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One of my biggest challenges in attempting to maintain meaningful relationships with Argentines is dealing with latinos who have feelings but aren't overly expressive. Argentines break every stereotype that could possibly pop into your mind about latinos and overly emotional behavior. In fact there are situations when the level of emotion shown was much less than what I've experienced in the Canadian culture.
For example, whenever I leave or come back to Argentina, when my friends see me for the first time there isn't any hugging or crying. Its more like eyebrows get raised and their faces beam with almost a glow when they see me for the first time after not having seen me for months. Or if I am parting, then they'll just give me a brief beso and nod with some polite parting words to wish me a good trip.
Long distance love gets tough when you know in your heart that these people do have very deep emotions but you aren't quite sure how its going to manifest. And when it does, what response would be appropriate to offer solace? My biggest mistake would have been to assume that just because they seem unaffected outwardly by my departure that they will be unaffected. The opposite is true, they may actually be profoundly affected if the right steps aren't taken.
On my 2nd departure from Argentina, I knew I would be dealing with the emotions of both an Argentine mom and a sister....Marisa and sister. These two are not biologically related and at the time of this writing do not know each other. God simply gave them to me to be part of this new family he is creating for me in Argentina.
For Marisa, it would be her 2nd time round having me abroad. We've been through this before but where things got a little complicated is that while in Uruguay, she got into a situation where she has no access to internet nor a cell phone. This is why you haven't heard me talk about her for awhile, we have been out of contact. But being out of contact doesn't mean out of mind. Every so often I get a FB message from Marisa's mother asking how I am and telling me that it would be GREAT if I would give her a response in spanish. I am suspecting that Marisa is using her mom to connect to me to check to see how I am doing to give her some peace of mind until we can be together again.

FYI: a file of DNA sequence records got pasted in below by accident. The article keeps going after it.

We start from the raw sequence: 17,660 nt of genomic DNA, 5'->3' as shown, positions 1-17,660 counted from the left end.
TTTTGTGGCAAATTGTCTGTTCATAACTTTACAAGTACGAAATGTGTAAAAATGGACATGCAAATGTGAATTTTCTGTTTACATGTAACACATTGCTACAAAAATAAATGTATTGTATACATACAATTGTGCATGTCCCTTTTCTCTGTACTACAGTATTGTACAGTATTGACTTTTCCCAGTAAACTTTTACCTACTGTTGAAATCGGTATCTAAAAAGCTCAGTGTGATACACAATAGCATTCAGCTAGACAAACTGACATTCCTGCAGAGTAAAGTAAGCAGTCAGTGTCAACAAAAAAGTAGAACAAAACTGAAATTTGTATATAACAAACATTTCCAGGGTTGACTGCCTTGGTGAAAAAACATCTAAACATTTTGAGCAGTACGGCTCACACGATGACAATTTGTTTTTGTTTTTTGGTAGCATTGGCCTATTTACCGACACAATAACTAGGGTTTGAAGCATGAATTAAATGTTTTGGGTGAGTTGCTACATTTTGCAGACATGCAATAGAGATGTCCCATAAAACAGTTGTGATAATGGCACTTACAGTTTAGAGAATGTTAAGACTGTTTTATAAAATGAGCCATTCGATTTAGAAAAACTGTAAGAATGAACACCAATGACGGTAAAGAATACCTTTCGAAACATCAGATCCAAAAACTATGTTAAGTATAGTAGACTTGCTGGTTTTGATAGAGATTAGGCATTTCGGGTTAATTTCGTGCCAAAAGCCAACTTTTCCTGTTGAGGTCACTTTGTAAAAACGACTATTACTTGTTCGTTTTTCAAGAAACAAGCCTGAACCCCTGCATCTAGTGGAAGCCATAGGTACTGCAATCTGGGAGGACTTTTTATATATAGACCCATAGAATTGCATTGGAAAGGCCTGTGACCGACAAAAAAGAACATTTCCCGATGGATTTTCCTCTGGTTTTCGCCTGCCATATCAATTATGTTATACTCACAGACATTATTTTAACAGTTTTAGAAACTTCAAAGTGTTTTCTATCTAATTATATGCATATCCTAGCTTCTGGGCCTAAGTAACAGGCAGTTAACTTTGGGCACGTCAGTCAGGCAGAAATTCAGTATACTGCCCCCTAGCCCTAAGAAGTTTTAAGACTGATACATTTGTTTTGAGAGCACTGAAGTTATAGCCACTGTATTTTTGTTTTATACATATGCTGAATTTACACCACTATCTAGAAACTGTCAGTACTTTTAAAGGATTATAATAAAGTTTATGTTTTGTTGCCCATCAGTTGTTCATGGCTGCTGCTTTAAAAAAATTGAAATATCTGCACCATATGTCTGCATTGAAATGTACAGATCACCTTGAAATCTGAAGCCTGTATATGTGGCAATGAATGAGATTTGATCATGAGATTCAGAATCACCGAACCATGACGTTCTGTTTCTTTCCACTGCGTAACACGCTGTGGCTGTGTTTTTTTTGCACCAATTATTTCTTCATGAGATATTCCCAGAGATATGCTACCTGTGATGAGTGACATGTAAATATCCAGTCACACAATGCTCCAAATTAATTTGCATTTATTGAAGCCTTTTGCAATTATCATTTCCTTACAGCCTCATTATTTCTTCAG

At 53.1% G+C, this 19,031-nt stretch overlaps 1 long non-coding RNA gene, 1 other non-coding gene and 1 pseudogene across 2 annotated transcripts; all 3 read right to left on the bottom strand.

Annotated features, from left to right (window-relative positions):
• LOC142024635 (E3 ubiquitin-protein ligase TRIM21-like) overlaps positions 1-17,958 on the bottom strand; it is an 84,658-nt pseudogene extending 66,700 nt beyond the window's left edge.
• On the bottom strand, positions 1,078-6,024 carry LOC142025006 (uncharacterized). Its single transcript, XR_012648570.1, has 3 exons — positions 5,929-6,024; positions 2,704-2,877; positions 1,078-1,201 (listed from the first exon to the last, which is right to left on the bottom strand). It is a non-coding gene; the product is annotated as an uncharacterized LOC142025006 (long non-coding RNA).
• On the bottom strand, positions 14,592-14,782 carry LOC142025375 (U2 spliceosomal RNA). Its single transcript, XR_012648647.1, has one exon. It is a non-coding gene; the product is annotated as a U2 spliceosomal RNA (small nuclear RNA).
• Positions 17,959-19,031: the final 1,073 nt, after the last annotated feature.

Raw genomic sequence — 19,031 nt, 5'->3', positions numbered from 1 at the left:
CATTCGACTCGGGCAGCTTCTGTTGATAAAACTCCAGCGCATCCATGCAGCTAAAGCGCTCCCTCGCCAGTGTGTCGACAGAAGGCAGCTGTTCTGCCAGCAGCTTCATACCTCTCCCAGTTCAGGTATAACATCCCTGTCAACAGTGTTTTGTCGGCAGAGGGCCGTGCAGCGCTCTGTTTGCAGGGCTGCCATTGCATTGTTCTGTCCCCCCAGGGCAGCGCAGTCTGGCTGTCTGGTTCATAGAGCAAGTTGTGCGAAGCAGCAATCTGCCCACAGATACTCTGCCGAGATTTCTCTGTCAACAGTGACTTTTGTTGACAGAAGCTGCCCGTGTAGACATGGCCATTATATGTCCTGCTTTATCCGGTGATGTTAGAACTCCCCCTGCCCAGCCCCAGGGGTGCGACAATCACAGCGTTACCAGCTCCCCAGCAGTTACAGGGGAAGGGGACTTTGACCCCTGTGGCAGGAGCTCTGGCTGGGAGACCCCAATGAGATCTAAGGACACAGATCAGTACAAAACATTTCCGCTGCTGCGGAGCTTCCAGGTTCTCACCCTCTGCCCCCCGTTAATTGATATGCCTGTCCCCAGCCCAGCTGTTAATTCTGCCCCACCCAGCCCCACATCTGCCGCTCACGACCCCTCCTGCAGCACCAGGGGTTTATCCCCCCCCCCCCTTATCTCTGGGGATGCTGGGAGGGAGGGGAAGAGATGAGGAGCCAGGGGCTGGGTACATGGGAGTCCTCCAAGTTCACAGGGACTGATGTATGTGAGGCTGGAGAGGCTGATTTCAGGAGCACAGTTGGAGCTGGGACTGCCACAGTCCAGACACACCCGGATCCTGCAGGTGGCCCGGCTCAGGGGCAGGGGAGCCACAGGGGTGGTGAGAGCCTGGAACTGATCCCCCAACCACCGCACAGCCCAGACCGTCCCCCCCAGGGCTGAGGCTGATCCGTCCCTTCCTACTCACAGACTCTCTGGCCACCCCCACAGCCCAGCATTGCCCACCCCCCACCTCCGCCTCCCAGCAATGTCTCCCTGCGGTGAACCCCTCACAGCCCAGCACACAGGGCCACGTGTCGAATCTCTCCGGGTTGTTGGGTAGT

On this trip, it was Ceci that I was very concerned about. You see, Argentines may be reserved but they are accustomed to sense of community. She saw me every week for two hrs while in my classes. We text each other . She hears my voice and feels my presence. And suddenly we go from this regular routine to one where she cannot see me, hug me, kiss me, hear my voice, text me etc. The only communication we have is through social media.
You must remember that you are dealing with people who are use to the closeness of community and who are unlikely to ever have had a foreign relationship with someone who lives abroad. There is nothing within their life experience that they can draw from to help them cope with this situation. Although the two of them are quite different in their personalities, experience has taught me that for people coming from that culture, its really important to let them know that you haven't forgotten about them. It may sound really cheesy to be sitting down writing a FB message to someone to let them know that you think about them and you haven't forgotten about them while abroad but it does work wonders.
At the end of the day, each person is different and will react in different ways. And even they don't know how they are going to react to this strange new situation until it actually happens. Sitting in that classroom with Ceci as we talked about our relationship, I let her know that it would be challenging but i knew that there was no way she would know what it was going to feel like until it actually happens.
Maybe the one good thing about the 10 hr flight from Buenos Aires back to North America is that it gave me plenty of time to rack my brain on ways to deal with long distance love....
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